As I walked through the silent lanes of Balad, my mind flew backward in time to think about the history of Jeddah. Present day Jeddah came into existence as a fishing village when the “Quadaa” fishermen tribe settled 2500 years ago. Jeddah’s natural harbor and reef offered good fishing. The city grew into an important trading outpost as it was situated on the trading routes between Yemen and Europe. The city was fortified with limestone coral walls as early as 1000 AD, which was recorded by noted traveler, Nasir-I-Kusuro. The earlier fortification had two gates, one facing the east towards Mecca and the other towards the sea. The fortification was strengthened in the 16th century to protect the city from the Portuguese attack with six watchtowers and gates. The gate Bab Makkah faces East, Bab Sharif faces South, Bab Al Bunt, Bab Sharaf and Bab Al Madinah face North, and Bab Al Magharibah face west. The turbulent history of Jeddah saw it come under the rule of the Turkish Ottoman Empire, Egypt’s Mamalukes and Saudi’s of Central Arabia until the Saudi King Abdul Aziz took over the Western province of Hejaz, including the city of Jeddah. The King Abdul Aziz Historical Square, which is at the heart of the Balad, is where the people of Jeddah welcomed King Abdul Aziz and his army on the 23rd of September 1924. This day of annexing the Hejaz province is celebrated as National Day in Saudi Arabia.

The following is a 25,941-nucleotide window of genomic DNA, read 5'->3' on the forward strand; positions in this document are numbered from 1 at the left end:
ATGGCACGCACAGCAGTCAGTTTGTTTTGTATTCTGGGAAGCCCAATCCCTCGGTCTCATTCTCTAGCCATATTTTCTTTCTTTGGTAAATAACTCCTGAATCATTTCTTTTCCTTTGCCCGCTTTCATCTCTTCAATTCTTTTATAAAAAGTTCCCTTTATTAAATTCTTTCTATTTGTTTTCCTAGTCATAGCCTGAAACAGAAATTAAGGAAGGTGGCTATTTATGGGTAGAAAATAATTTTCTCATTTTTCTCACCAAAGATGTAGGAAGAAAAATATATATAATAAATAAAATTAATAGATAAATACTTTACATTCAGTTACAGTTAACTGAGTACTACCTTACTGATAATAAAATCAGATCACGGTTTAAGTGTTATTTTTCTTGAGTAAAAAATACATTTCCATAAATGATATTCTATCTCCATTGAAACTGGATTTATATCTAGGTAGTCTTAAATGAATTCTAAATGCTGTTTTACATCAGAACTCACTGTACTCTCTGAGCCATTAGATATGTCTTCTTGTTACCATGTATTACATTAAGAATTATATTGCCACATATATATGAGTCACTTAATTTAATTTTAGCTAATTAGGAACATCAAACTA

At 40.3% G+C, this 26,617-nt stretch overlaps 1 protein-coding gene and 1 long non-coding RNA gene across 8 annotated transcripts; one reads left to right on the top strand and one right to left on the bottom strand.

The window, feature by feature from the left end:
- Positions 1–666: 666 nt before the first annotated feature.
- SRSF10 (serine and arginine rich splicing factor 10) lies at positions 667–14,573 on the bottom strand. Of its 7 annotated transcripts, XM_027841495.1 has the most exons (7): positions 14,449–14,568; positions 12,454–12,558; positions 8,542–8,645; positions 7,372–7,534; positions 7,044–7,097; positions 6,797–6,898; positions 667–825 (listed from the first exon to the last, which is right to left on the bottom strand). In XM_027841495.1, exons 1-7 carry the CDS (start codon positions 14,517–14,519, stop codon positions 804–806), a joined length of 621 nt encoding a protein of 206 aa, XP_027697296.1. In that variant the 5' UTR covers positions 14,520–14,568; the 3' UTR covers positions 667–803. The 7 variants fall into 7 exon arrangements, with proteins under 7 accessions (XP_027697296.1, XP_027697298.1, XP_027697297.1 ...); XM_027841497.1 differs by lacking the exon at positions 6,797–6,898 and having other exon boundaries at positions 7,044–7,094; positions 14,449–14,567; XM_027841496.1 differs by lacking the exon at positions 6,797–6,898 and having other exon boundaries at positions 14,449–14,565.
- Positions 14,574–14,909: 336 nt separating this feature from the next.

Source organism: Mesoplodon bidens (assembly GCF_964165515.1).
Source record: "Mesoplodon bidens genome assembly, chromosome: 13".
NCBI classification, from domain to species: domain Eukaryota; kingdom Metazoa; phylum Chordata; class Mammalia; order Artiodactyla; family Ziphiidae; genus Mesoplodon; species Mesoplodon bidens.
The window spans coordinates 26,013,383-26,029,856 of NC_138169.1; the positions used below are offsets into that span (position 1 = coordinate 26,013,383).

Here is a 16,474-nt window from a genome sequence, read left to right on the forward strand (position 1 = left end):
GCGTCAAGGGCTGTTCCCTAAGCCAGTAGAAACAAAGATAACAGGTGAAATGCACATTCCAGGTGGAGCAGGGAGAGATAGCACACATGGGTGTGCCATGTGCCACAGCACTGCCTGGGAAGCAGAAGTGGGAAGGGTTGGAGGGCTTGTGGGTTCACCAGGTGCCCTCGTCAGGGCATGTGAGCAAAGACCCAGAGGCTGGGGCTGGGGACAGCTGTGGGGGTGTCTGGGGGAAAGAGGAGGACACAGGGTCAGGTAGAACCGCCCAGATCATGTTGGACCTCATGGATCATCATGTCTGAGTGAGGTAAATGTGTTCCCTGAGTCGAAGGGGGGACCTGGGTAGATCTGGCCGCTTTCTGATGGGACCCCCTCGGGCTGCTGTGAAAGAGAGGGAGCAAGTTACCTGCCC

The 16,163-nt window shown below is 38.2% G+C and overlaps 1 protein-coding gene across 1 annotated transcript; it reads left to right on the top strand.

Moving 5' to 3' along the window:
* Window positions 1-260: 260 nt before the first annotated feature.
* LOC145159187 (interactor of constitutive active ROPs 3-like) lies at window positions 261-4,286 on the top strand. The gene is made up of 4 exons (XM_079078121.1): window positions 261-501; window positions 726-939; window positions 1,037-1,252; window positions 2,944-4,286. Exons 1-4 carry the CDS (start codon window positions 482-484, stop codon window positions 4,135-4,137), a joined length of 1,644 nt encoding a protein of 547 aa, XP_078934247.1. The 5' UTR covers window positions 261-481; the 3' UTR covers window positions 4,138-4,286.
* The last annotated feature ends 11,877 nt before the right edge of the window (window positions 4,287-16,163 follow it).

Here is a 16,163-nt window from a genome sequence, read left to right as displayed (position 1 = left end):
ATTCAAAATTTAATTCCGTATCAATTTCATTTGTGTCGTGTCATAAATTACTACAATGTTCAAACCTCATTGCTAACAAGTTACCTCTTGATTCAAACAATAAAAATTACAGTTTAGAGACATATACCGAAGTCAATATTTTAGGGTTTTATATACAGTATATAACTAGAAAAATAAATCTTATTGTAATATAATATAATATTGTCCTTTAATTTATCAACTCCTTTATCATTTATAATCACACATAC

A crumbling house with carved wooden rowasheen
As I was giving my newly acquired camera a workout, shooting the old buildings exhibiting highly carved and turquoise exterior walls, some awaiting reconstruction and others crumbling down unable to withstand the test of the time, an elderly Arab called me and said something in Arabic, which was beyond my comprehension. Aware of the fact that Arabs do not like visitors to take photos in public places, I packed my gear and started to leave the place. He followed me and caught my hand and tugged me – now the worst fear of any foreigner in Arabia, offending the local culture, which could potentially land you in jail, even on a verbal complaint by the locals. I was perplexed, and started to sweat, even in the cool December weather.